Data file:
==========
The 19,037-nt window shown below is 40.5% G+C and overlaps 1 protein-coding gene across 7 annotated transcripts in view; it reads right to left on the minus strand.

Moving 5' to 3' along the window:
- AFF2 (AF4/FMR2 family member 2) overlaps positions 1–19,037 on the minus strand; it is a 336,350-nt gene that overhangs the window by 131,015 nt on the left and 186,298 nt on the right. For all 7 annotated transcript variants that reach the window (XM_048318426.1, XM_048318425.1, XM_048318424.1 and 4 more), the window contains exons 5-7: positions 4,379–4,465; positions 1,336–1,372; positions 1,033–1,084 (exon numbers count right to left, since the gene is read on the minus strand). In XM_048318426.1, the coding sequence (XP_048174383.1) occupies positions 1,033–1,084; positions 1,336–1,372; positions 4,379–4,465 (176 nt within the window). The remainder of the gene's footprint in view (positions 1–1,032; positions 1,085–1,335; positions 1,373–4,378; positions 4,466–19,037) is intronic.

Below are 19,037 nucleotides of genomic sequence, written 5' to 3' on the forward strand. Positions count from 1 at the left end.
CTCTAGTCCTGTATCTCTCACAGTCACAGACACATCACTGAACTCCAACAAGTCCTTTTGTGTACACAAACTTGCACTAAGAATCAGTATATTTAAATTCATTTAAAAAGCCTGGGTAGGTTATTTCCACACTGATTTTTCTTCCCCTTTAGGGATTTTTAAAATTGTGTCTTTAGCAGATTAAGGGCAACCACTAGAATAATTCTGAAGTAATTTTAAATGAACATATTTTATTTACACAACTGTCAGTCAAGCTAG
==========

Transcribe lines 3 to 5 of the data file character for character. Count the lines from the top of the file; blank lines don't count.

- AFF2 (AF4/FMR2 family member 2) overlaps positions 1–19,037 on the minus strand; it is a 336,350-nt gene that overhangs the window by 131,015 nt on the left and 186,298 nt on the right. For all 7 annotated transcript variants that reach the window (XM_048318426.1, XM_048318425.1, XM_048318424.1 and 4 more), the window contains exons 5-7: positions 4,379–4,465; positions 1,336–1,372; positions 1,033–1,084 (exon numbers count right to left, since the gene is read on the minus strand). In XM_048318426.1, the coding sequence (XP_048174383.1) occupies positions 1,033–1,084; positions 1,336–1,372; positions 4,379–4,465 (176 nt within the window). The remainder of the gene's footprint in view (positions 1–1,032; positions 1,085–1,335; positions 1,373–4,378; positions 4,466–19,037) is intronic.

Below are 19,037 nucleotides of genomic sequence, written 5' to 3' on the forward strand. Positions count from 1 at the left end.
CTCTAGTCCTGTATCTCTCACAGTCACAGACACATCACTGAACTCCAACAAGTCCTTTTGTGTACACAAACTTGCACTAAGAATCAGTATATTTAAATTCATTTAAAAAGCCTGGGTAGGTTATTTCCACACTGATTTTTCTTCCCCTTTAGGGATTTTTAAAATTGTGTCTTTAGCAGATTAAGGGCAACCACTAGAATAATTCTGAAGTAATTTTAAATGAACATATTTTATTTACACAACTGTCAGTCAAGCTAG